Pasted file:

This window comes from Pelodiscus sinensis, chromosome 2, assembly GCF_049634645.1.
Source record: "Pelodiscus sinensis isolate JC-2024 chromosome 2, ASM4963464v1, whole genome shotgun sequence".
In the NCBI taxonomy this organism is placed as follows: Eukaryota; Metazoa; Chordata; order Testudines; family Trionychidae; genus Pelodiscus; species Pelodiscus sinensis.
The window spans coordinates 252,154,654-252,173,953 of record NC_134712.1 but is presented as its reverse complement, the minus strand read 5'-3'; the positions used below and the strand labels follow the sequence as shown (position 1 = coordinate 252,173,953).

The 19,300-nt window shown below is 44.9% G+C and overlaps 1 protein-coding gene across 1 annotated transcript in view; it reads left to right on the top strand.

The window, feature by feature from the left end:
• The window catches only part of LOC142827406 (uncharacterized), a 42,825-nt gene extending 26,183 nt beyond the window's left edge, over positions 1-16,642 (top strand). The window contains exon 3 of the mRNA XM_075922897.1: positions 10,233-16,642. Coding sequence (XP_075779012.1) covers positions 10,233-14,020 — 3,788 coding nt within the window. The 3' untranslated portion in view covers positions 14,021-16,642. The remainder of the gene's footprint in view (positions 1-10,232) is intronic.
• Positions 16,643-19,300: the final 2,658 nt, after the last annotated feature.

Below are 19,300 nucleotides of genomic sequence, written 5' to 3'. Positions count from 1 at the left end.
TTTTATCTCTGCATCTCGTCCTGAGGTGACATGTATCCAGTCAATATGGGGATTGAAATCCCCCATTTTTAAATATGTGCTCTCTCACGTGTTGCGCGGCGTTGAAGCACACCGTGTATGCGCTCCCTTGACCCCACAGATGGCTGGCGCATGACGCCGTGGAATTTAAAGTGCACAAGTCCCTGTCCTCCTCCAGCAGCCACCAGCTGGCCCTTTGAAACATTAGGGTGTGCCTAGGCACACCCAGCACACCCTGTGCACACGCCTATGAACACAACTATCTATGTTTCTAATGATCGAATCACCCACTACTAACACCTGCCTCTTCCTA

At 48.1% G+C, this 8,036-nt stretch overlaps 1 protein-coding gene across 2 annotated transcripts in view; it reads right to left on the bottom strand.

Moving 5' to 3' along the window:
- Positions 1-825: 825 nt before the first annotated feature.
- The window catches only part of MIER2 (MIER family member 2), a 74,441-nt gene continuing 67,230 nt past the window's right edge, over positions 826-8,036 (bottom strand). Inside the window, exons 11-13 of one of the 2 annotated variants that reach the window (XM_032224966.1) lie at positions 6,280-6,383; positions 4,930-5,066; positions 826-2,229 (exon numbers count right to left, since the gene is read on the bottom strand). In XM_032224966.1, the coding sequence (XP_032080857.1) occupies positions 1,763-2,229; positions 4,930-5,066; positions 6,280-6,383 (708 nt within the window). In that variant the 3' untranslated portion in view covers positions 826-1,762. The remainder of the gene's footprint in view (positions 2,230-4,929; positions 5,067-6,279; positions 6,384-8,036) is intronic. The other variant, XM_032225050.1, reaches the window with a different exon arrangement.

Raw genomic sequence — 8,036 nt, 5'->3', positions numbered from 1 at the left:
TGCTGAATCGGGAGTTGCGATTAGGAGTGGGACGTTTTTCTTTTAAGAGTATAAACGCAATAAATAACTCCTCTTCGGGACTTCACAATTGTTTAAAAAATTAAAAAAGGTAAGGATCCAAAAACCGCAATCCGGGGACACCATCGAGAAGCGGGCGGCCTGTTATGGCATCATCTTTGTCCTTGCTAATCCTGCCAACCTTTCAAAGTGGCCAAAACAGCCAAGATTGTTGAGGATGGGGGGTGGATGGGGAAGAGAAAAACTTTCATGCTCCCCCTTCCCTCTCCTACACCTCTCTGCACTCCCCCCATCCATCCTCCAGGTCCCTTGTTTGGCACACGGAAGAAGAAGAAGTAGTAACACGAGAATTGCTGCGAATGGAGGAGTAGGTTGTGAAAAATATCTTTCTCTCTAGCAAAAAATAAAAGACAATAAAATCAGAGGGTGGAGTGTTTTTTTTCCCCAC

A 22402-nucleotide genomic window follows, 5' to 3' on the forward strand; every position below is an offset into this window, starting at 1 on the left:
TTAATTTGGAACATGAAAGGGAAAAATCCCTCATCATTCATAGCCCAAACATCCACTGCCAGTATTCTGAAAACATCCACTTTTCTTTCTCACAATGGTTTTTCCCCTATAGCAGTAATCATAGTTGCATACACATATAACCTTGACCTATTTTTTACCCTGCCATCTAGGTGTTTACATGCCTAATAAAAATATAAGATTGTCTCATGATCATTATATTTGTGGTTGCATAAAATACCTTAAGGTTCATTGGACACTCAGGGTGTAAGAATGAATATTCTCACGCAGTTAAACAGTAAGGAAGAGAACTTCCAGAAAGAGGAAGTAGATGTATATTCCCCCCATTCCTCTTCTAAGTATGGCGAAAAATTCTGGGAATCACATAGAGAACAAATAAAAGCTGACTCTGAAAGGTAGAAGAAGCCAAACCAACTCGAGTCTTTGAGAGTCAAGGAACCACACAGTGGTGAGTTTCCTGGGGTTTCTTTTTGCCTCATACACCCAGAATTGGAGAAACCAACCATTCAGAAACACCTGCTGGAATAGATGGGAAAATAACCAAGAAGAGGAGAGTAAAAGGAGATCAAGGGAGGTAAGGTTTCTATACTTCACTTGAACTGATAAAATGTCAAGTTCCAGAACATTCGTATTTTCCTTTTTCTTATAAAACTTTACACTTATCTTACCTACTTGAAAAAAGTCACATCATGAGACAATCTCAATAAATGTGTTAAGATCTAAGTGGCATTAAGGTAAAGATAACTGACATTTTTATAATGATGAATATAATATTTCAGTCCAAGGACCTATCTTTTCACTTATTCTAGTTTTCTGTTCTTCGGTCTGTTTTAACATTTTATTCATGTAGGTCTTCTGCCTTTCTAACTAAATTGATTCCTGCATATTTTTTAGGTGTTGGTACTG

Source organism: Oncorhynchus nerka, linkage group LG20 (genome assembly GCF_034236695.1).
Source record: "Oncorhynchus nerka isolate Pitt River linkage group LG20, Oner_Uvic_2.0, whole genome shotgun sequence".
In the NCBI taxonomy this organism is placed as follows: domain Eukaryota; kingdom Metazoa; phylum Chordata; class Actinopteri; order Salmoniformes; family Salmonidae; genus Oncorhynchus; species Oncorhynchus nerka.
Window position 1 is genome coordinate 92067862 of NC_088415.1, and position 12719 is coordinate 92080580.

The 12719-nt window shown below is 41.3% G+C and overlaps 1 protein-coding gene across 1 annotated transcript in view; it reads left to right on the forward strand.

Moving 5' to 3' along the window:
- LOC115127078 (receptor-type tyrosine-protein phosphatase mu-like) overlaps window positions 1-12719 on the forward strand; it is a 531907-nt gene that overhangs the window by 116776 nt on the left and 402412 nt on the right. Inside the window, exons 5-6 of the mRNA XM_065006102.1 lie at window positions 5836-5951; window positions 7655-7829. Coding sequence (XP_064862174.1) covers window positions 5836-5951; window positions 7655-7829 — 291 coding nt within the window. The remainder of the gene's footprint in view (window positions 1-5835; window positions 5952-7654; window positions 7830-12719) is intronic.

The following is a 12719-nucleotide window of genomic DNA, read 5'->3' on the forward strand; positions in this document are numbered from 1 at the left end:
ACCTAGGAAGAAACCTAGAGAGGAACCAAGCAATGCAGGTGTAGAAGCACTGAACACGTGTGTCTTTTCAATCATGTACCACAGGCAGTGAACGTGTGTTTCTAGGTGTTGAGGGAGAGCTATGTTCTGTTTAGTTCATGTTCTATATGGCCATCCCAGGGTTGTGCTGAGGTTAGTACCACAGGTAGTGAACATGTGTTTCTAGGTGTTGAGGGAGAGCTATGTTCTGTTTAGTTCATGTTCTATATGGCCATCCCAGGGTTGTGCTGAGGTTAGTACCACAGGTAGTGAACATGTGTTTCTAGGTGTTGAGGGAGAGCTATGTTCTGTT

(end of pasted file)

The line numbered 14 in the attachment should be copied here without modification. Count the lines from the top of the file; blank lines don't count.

- The window catches only part of MIER2 (MIER family member 2), a 74,441-nt gene continuing 67,230 nt past the window's right edge, over positions 826-8,036 (bottom strand). Inside the window, exons 11-13 of one of the 2 annotated variants that reach the window (XM_032224966.1) lie at positions 6,280-6,383; positions 4,930-5,066; positions 826-2,229 (exon numbers count right to left, since the gene is read on the bottom strand). In XM_032224966.1, the coding sequence (XP_032080857.1) occupies positions 1,763-2,229; positions 4,930-5,066; positions 6,280-6,383 (708 nt within the window). In that variant the 3' untranslated portion in view covers positions 826-1,762. The remainder of the gene's footprint in view (positions 2,230-4,929; positions 5,067-6,279; positions 6,384-8,036) is intronic. The other variant, XM_032225050.1, reaches the window with a different exon arrangement.